Botvinnik and the USSR in the Olympics (II)

Antonio Ventura Gude

Artículo escrito por: Antonio Ventura Gude , publicado: Tuesday, July 19th, 2016
Categorias: Gude's Corner

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The USSR participates in the Olympics…

When the team members of the soviet team were gathered in Voronovo, near Moscow. They all had the feeling that Botvinnik was not in form. And the Chess Section convoked them all and a delegate interviewed (interrogated?) each one of them individually.

Botvinnik shared later that they asked him if he could secure the individual gold medal in the first board (he did not say what he answered). He suspected that Keres had answered affirmatively to that question.

On the next day he asked Smyslov if he was part of the conspiracy to isolate him from the team. And Smylov had denied (as, of course, anyone would have done, because and besides, it was not any conspiracy).

However Botvinnik, accustomed to the intrigues of the soviet chess, and confident on his privileged position, pulled the strings. As in the case of Bronstein, whom he has asked, “Don’t you think that I have a place in this team?” Bronstein answered, “Yes, but not in the first board.”

Botvinnik and the championship…

Botvinnik was not willing to assume the humiliation of defending a board that was not the first one. And hence he was finally replaced by Geller. Paul Keres (who had also won the tournament of Budapest) would be the leader of the soviet team. And Smyslov, Bronstein, Boleslavsky and Kotov would be the other members.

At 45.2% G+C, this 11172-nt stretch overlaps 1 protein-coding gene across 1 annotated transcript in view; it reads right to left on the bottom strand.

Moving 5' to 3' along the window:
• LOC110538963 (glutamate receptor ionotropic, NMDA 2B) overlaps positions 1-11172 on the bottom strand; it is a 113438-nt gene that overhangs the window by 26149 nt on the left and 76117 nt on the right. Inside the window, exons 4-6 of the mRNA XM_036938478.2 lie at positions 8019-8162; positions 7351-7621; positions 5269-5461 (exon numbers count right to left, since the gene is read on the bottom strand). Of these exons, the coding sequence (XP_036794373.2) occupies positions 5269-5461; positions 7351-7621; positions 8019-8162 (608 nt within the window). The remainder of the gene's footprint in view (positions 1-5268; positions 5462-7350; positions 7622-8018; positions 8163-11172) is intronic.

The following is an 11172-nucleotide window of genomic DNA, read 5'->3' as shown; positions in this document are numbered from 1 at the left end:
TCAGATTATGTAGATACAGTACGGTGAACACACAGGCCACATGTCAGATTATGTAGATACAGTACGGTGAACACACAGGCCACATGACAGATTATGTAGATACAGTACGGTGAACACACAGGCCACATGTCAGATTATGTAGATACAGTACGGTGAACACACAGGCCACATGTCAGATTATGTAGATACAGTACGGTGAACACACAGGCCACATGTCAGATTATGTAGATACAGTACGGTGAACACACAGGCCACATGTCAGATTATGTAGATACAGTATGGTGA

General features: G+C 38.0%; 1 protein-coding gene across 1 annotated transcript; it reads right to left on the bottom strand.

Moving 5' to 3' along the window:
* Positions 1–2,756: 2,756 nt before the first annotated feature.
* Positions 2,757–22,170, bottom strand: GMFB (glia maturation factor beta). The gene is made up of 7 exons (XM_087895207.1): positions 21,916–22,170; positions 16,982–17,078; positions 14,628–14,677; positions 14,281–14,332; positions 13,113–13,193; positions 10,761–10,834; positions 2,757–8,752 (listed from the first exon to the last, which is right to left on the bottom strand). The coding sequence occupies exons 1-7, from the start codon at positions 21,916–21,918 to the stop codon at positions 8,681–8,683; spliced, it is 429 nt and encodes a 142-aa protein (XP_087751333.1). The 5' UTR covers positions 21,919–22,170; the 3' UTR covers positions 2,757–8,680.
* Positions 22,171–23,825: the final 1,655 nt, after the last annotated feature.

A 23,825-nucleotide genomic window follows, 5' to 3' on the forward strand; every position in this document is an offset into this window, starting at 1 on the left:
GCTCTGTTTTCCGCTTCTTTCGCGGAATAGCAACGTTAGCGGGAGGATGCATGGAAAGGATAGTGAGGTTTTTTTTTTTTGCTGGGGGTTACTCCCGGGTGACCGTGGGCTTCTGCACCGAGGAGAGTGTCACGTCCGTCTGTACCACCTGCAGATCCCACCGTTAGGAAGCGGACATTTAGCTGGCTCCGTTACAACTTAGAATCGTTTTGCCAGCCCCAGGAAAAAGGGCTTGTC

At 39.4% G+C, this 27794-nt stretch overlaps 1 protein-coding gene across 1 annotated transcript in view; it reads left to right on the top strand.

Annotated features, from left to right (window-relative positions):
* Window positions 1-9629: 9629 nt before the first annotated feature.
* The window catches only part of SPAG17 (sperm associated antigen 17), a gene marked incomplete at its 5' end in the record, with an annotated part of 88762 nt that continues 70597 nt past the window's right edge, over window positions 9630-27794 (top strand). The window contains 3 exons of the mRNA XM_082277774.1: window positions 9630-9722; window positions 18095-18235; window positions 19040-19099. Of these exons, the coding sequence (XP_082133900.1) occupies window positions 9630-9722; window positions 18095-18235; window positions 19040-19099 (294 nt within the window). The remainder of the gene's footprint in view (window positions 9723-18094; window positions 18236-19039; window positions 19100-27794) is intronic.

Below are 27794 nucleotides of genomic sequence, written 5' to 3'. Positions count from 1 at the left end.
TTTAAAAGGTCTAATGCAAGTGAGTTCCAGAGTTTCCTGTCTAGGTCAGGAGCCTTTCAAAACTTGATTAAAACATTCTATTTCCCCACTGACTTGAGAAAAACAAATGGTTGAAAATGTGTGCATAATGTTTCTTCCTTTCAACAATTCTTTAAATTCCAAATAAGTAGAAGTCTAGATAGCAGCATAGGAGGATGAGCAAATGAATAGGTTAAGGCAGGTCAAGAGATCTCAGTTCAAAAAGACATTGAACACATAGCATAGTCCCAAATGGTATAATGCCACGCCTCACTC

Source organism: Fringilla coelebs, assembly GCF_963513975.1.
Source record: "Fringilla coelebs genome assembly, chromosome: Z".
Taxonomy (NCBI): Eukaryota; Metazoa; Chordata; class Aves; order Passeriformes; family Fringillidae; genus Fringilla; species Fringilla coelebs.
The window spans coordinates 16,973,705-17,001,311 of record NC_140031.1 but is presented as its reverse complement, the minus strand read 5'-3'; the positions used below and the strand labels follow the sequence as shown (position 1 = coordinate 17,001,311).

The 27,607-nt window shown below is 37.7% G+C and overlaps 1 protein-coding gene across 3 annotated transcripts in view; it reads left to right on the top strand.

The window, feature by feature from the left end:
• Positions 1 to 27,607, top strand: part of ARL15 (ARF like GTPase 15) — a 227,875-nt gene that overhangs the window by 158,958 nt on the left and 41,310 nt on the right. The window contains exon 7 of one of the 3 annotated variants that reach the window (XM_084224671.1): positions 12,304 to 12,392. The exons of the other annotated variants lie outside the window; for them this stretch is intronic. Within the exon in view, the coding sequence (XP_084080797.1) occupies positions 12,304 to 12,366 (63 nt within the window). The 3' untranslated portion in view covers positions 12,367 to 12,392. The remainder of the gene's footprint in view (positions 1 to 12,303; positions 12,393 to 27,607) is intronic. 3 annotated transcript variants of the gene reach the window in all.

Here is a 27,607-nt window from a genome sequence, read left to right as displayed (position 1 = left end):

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The 10th Olympic was played between 10th and 30th August 1952. With 25 national teams, was divided into three groups (one of 9 and two of 8). The first three teams classificated each team to dispute for the Final A.

In the previous phase, the soviet team (Keres, Smyslov, Bronstein, Geller, Boleslavsky and Kotov) gained 23.5 points (of 28 games), easily winning the first qualifying position. As expected, the USSR imposed its team in the Final A, but not clearly, as they ceded three draws in the other encounters, overcoming in only one and a half points to Argentina (silver) and in two to Yugoslavia (bronze).

Curiously, and although Smyslov and Bronstein both garnered several gold medals in their boards. The performance of Keres resulted in an authentic fiasco, as he has only gained 6.5 points in 12 games (+3=7-2), in contrast with the first Argentinean board, Najdorf, who gained 12.5 of 16.


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Botvinnik and the USSR in the Olympics (II)
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Antonio Ventura GudeEducator, translater and writer of a huge number of books and prestigious chess magazines.


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